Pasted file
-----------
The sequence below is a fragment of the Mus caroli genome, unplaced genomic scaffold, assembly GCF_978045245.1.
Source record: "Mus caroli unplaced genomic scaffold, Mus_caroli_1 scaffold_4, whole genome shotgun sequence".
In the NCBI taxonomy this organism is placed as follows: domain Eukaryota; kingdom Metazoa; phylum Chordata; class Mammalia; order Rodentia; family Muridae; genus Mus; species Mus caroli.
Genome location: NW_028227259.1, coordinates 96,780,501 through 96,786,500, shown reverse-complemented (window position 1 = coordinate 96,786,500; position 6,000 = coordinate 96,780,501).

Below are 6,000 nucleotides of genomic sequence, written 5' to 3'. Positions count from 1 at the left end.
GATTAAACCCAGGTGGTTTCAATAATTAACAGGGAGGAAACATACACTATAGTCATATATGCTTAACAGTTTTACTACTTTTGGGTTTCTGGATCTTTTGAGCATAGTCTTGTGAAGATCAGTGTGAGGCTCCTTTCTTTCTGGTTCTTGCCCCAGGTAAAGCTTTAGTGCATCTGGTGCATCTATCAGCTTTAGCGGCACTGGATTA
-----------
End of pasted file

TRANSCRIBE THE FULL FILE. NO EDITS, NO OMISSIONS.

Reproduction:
The sequence below is a fragment of the Mus caroli genome, unplaced genomic scaffold, assembly GCF_978045245.1.
Source record: "Mus caroli unplaced genomic scaffold, Mus_caroli_1 scaffold_4, whole genome shotgun sequence".
In the NCBI taxonomy this organism is placed as follows: domain Eukaryota; kingdom Metazoa; phylum Chordata; class Mammalia; order Rodentia; family Muridae; genus Mus; species Mus caroli.
Genome location: NW_028227259.1, coordinates 96,780,501 through 96,786,500, shown reverse-complemented (window position 1 = coordinate 96,786,500; position 6,000 = coordinate 96,780,501).

Below are 6,000 nucleotides of genomic sequence, written 5' to 3'. Positions count from 1 at the left end.
GATTAAACCCAGGTGGTTTCAATAATTAACAGGGAGGAAACATACACTATAGTCATATATGCTTAACAGTTTTACTACTTTTGGGTTTCTGGATCTTTTGAGCATAGTCTTGTGAAGATCAGTGTGAGGCTCCTTTCTTTCTGGTTCTTGCCCCAGGTAAAGCTTTAGTGCATCTGGTGCATCTATCAGCTTTAGCGGCACTGGATTA